tests׳ results
    • Abstract: Publication date: October 2015
      Source:Soil Dynamics and Earthquake Engineering, Volume 77
      Author(s): Jyant Kumar , Tarun Naskar
      By using six 4.5Hz geophones, surface wave tests were performed on four different sites by dropping freely a 65kg mass from a height of 5m. The receivers were kept far away from the source to eliminate the arrival of body waves. Three different sources to nearest receiver distances (S), namely, 46m, 56m and 66m, were chosen. Dispersion curves were drawn for all the sites. The maximum wavelength (λ max ), the maximum depth (d max ) up to which exploration can be made and the frequency content of the signals depends on the site stiffness and the value of S. A stiffer site yields greater values of λ max and d max . For stiffer sites, an increase in S leads to an increase in λ max . The predominant time durations of the signals increase from stiffer to softer sites. An inverse analysis was also performed based on the stiffness matrix approach in conjunction with the maximum vertical flexibility coefficient of ground surface to establish the governing mode of excitation. For the Site 2, the results from the surface wave tests were found to compare reasonably well with that determined on the basis of cross boreholes seismic tests.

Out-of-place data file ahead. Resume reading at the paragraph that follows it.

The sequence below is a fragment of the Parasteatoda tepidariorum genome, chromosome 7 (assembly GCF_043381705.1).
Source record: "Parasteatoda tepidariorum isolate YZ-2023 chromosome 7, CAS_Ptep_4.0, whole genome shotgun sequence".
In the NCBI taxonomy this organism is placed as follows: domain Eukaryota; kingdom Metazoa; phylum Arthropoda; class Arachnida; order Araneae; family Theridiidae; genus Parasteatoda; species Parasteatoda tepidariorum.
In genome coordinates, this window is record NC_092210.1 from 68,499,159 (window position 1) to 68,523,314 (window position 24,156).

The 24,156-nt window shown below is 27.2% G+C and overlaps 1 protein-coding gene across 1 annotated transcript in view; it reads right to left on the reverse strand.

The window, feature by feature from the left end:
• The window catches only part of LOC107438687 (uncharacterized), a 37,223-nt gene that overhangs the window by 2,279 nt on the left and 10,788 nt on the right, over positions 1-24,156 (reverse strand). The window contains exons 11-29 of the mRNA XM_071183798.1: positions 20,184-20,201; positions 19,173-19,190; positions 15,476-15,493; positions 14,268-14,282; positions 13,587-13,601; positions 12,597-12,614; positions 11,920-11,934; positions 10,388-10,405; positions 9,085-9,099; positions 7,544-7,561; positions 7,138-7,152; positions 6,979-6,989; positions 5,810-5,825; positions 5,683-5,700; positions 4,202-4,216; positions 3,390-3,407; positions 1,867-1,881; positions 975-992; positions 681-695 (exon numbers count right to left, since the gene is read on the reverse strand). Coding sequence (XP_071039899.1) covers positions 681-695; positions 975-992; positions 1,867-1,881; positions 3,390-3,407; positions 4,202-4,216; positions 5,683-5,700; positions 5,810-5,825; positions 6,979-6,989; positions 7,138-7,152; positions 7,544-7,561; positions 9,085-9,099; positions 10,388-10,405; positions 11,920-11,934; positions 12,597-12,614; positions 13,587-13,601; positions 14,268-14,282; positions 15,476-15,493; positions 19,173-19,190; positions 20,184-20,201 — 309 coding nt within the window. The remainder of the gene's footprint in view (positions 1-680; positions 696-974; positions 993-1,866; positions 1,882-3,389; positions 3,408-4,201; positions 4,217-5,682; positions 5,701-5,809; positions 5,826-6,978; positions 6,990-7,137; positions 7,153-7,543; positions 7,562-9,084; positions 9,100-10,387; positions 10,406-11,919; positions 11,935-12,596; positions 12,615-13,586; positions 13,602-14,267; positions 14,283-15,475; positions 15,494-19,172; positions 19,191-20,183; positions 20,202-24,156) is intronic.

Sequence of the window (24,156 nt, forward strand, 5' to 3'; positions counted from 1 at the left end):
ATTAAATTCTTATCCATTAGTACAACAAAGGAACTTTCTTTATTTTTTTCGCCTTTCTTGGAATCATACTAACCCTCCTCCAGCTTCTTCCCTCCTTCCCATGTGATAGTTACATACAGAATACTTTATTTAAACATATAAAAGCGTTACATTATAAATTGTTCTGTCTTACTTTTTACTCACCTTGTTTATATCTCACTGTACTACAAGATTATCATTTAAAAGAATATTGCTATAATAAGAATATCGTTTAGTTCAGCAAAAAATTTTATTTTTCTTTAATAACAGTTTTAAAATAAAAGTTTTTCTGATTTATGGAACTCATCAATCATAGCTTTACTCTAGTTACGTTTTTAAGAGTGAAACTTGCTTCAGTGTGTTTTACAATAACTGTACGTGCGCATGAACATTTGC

PubDate: 2015-05-25T08:01:19Z
       
  • Cyclic and post-cyclic monotonic behavior of Adapazari soils
    • Abstract: Publication date: October 2015
      Source:Soil Dynamics and Earthquake Engineering, Volume 77
      Author(s): Zulkuf Kaya , Ayfer Erken
      The August 17, 1999 Kocaeli earthquake affected the city of Adapazari, which is located in the northwest of Turkey, with severe liquefaction and bearing capacity failures causing tilting of buildings, excessive settlements and lateral displacements. To understand the stress–strain behavior and pore pressure behavior of undisturbed soils during the earthquake, the cyclic and post-cyclic shear strength tests have been conducted on soil samples obtained from Adapazari in a cyclic triaxial test system within the scope of this research. Cyclic tests have been conducted under stress controlled and undrained conditions. Post-cyclic monotonic tests have been conducted following cyclic tests. The strength curves obtained in the experiments showed that the dynamic resistance of silty sand was found to be 45% lower than those of high plasticity soils (MH). The strength of clayey soils with the plasticity index of PI=15–16% was lower compared to the strength of high plasticity soils. Also, it was observed that silty sand soils had the lowest strength. The dynamic strength of the soils increased with the increase in plasticity.


      PubDate: 2015-05-25T08:01:19Z
       
  • Pre-shear effect on liquefaction resistance of a Fujian sand
    • Abstract: Publication date: October 2015
      Source:Soil Dynamics and Earthquake Engineering, Volume 77
      Author(s): Bin Ye , Jiafeng Lu , Guanlin Ye